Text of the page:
Shotgun Willie Nelson adopted the tune as his 1981 Australasian tour theme after the writer flew to Auckland with a tape of the hastily recorded tune while covering the visit for the Sydney Daily Mirror and Daily & Sunday, Telegraphs.

The accompanying publicity, catalysed by intensive airplay on the major Sydney and Melbourne rock radio stations, elevated Dead Livers beyond cult status and they soon had Charley Pride, the Amazing Rhythm Aces & Leon Russell & the Newgrass Revival close shows for them.

Expatriate Kiwi cowpoke Peter Caulton and the late great A.P. Johnson - then hosting a country show on 3RRR - fanned the flames by parodying the parody with their politicised pearler, I'd Love To Have A Smoke With Malcolm.

Although The Dead Livers never quit their day jobs for the fools' gold of southern bands in the impossible dream of commercial success in the unlucky radio country they retained black belt karate drummer Richard O'Keefe - a chamber magistrate and pending lawyer - for security purposes.

O'Keefe's gems include Don't Hit Your Mother With A Shovel (It Creates A Bad Impression On Her Mind) and Randy The Ram (I'll Never Find Another Ewe.)


Pedal steel guitarist Brendan Mitchell, also in the Melbourne cast of Dolly Parton musical 'The Best Little Whorehouse In Texas,' recovered from a liver transplant more than three years ago.

Mitchell, a welder by trade, wrote their theme song, 'Ballad Of A Dead Liver,' and has played for diverse artists including A.P. Johnson.

The band has had three pedal steel players - Randy Broughton and Bob Suffern.
Broughton began his Aussie sojourn with Hit & Run and returned to the U.S. and played with roots country band, Gear Daddies, whose singer Martin Zellar enjoyed solo success.
Suffern followed his heart to Nashville where he plays banjo and runs an engineering business.


"He told me his son worked for the shire/ lost his old house in that '83 fire/ his daughter nurses old folks in some country town/ he's had lots of troubles but he don't wear no frown/ gets dizzy spells from smoking too much/ uses wishing wells, just searching for luck. Doesn't drink any more, doesn't drink any less, just a happy in life, a survivor, I guess.' - Old Man On A Bar Stool - Mick Schack.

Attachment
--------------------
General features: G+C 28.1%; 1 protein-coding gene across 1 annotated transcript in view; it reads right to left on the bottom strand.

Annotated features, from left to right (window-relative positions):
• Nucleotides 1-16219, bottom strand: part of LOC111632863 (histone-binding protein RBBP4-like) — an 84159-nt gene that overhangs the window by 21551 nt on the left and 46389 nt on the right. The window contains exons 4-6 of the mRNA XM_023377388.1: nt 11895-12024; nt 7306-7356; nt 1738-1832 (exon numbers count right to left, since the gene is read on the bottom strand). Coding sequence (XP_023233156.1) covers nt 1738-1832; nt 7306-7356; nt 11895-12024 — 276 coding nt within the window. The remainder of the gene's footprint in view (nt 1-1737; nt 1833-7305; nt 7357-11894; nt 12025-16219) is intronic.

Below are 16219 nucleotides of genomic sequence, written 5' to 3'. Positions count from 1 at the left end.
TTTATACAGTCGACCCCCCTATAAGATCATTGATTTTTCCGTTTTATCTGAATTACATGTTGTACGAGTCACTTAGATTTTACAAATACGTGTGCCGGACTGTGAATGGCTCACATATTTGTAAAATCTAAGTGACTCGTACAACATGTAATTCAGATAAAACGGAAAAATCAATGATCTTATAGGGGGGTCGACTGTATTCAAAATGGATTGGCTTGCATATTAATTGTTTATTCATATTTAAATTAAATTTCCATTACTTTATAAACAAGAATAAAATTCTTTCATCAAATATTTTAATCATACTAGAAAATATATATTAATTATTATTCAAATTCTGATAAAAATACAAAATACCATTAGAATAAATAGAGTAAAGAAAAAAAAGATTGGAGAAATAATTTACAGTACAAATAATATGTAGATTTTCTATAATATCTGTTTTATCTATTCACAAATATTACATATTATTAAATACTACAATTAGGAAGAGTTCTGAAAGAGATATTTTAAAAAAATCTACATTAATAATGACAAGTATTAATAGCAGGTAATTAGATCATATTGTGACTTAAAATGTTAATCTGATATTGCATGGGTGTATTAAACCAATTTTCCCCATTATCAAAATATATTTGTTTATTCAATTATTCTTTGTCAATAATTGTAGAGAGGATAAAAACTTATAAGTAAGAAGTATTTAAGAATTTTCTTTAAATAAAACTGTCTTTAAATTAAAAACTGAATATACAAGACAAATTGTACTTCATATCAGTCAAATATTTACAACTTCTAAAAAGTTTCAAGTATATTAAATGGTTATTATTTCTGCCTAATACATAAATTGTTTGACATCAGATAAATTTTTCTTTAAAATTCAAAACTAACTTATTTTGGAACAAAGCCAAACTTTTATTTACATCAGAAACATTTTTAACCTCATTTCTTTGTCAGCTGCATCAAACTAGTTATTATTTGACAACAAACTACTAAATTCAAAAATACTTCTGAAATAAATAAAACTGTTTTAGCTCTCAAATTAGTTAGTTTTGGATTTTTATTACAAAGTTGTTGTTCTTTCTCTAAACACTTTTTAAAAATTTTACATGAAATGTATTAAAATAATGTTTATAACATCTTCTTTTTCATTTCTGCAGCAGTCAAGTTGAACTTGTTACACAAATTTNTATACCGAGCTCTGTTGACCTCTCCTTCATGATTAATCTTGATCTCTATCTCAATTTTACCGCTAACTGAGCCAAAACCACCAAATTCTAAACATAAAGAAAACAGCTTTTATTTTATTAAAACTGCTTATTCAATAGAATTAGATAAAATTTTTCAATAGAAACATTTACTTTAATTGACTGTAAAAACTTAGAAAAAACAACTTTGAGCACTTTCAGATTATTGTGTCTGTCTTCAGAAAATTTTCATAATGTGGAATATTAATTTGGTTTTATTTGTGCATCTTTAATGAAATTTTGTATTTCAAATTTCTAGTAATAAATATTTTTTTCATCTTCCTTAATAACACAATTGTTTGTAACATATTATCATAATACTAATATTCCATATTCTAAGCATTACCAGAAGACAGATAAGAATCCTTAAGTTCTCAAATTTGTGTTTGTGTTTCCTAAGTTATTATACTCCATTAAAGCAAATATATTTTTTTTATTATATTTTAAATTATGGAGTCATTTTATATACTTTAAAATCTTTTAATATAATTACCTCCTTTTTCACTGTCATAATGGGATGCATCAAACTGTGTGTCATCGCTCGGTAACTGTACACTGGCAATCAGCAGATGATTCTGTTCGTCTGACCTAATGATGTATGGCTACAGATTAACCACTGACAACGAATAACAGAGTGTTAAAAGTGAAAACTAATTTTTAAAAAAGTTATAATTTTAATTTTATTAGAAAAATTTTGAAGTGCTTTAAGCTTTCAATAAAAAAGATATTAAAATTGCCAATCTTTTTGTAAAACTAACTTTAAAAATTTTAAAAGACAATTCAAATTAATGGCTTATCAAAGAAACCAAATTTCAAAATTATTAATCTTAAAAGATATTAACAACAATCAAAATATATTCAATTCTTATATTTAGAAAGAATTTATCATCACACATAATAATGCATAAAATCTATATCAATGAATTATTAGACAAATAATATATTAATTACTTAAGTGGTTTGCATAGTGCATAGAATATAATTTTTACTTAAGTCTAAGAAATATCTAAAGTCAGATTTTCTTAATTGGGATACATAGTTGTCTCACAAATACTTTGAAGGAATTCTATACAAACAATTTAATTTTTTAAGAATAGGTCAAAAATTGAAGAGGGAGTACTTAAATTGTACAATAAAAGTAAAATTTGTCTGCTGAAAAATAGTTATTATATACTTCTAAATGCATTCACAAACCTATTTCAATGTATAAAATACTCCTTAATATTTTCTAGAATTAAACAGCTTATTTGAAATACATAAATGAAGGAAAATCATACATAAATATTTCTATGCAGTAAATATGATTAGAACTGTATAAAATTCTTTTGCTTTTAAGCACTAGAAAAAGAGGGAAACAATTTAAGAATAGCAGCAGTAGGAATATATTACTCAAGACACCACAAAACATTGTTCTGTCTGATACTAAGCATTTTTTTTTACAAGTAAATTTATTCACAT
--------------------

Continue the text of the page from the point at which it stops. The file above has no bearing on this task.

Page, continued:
The band has frequently performed at Nu Country functions during its 25 year plus career that included TV stints on Seven Network music show Sounds and the John Singleton Show on the Ten Network.

Despite never performing full time there has been a constant demand for their music - a staple of Nu Country and progressive country shows on community radio.

This ensured the birth of a sequel to Greatest Misses.

'Star Of The West' was digitally remastered for their second album cut in 2000 at the Shipwreck Coast Warrnambool studio of producer Peter Bird of 'Nevada' and 'Lost In Suburbia' fame.

It features seven new Atchison tunes and Schack songs 'Old Man On A Bar Stool' and 'Standing Room Only' - penned by Schack and Bird.

Atchison wrote 'Sunshine' about riding a train daily to teach at a tough tech college in Melbourne's wild west and 'Daydreaming' about better days in St Kilda.

He parodied a myopic me-generation in 'What's In It For Me,' the girl that got away in 'Rosemary' and prophetic bliss of new home town Portland on Lucky Tonight.
The disc ensured survival status of the band - true survivors in a genre treated like lepers by Australian commercial radio and relegated to the back of the TV bus.


Band members are true survivors.

Not just as musicians, who play for the love - not the loot of the music - but also in human terms.

Singer Marty Atchison's first wife, Lottie, mother of his two eldest children, tragically died in an electrical accident in Adelaide.

And his second wife Jane, mother of their three youngest sons, has fought a spirited battle with cancer for more than three years.

Pedal steel guitarist Brendan Mitchell is making the most of his recovery after a liver transplant more than three years ago.

Mitchell checked himself out of the Austin Hospital after a liver transplant in 2000 to make the 22nd anniversary of his band at the Bush Inn.

On Brendan's return to the Heidelberg heights hospital he had to ring the emergency bell to be escorted back to his bed.

Harmonists on Reaching To The Western Sky are Lost In Suburbia singer Wendy Goyen, Sophie Barratt, Hannah Schack, guitarist John Berto, pianist Chris Shanley and famed Koroit singer-signwriter Duncan McKenzie.